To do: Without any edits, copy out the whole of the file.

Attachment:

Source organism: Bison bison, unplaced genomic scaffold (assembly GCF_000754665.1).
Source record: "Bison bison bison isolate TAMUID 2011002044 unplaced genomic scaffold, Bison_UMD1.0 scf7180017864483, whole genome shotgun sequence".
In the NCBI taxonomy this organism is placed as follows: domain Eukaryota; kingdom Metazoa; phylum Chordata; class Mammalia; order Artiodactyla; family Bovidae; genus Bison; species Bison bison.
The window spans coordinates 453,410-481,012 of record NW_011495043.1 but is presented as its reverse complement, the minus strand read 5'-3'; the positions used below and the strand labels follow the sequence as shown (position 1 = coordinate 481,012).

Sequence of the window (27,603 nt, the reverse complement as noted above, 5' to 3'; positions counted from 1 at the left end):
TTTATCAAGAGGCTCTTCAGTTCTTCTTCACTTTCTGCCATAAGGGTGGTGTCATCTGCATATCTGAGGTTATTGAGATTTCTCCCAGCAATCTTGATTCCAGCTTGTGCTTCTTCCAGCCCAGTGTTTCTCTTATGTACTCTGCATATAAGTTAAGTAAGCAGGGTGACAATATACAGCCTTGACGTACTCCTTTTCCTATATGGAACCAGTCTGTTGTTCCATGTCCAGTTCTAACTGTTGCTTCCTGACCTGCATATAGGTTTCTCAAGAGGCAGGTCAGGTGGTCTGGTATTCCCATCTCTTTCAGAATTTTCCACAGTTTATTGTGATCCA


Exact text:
Source organism: Bison bison, unplaced genomic scaffold (assembly GCF_000754665.1).
Source record: "Bison bison bison isolate TAMUID 2011002044 unplaced genomic scaffold, Bison_UMD1.0 scf7180017864483, whole genome shotgun sequence".
In the NCBI taxonomy this organism is placed as follows: domain Eukaryota; kingdom Metazoa; phylum Chordata; class Mammalia; order Artiodactyla; family Bovidae; genus Bison; species Bison bison.
The window spans coordinates 453,410-481,012 of record NW_011495043.1 but is presented as its reverse complement, the minus strand read 5'-3'; the positions used below and the strand labels follow the sequence as shown (position 1 = coordinate 481,012).

Sequence of the window (27,603 nt, the reverse complement as noted above, 5' to 3'; positions counted from 1 at the left end):
TTTATCAAGAGGCTCTTCAGTTCTTCTTCACTTTCTGCCATAAGGGTGGTGTCATCTGCATATCTGAGGTTATTGAGATTTCTCCCAGCAATCTTGATTCCAGCTTGTGCTTCTTCCAGCCCAGTGTTTCTCTTATGTACTCTGCATATAAGTTAAGTAAGCAGGGTGACAATATACAGCCTTGACGTACTCCTTTTCCTATATGGAACCAGTCTGTTGTTCCATGTCCAGTTCTAACTGTTGCTTCCTGACCTGCATATAGGTTTCTCAAGAGGCAGGTCAGGTGGTCTGGTATTCCCATCTCTTTCAGAATTTTCCACAGTTTATTGTGATCCA